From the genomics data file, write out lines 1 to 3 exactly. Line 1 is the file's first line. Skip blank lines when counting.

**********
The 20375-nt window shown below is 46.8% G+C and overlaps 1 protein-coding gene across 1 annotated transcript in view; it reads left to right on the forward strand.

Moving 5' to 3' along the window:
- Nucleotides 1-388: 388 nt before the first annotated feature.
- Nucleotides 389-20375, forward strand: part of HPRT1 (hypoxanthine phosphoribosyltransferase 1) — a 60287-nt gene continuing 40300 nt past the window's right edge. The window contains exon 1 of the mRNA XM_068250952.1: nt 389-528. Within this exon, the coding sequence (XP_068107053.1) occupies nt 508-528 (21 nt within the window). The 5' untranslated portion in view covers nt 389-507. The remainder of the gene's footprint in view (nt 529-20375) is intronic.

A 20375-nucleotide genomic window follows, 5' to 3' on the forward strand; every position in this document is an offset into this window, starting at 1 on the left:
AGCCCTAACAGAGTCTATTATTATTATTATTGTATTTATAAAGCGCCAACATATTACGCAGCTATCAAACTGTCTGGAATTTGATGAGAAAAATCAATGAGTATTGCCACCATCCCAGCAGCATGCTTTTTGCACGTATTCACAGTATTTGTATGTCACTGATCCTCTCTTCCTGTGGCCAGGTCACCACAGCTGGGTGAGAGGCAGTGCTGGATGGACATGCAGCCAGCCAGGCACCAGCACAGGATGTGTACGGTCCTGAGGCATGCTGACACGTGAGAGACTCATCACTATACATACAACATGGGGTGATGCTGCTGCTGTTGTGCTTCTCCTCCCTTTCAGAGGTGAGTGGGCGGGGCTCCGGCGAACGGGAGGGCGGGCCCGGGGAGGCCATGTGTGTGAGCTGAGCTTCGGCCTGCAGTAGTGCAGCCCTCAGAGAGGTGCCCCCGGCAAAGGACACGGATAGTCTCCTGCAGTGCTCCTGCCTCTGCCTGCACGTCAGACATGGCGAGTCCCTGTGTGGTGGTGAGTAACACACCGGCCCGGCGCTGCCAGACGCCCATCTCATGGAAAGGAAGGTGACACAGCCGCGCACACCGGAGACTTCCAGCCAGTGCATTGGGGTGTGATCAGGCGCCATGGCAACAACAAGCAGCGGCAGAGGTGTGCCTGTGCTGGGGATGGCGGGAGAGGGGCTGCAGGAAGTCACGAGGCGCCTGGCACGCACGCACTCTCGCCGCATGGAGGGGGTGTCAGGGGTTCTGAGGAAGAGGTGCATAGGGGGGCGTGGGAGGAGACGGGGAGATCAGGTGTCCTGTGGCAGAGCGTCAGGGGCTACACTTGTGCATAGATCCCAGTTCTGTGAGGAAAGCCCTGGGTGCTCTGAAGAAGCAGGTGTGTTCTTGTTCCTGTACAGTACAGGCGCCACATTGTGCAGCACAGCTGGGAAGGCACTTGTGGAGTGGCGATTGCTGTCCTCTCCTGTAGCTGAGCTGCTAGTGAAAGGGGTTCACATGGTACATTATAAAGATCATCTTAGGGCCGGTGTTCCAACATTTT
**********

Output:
The 20375-nt window shown below is 46.8% G+C and overlaps 1 protein-coding gene across 1 annotated transcript in view; it reads left to right on the forward strand.

Moving 5' to 3' along the window:
- Nucleotides 1-388: 388 nt before the first annotated feature.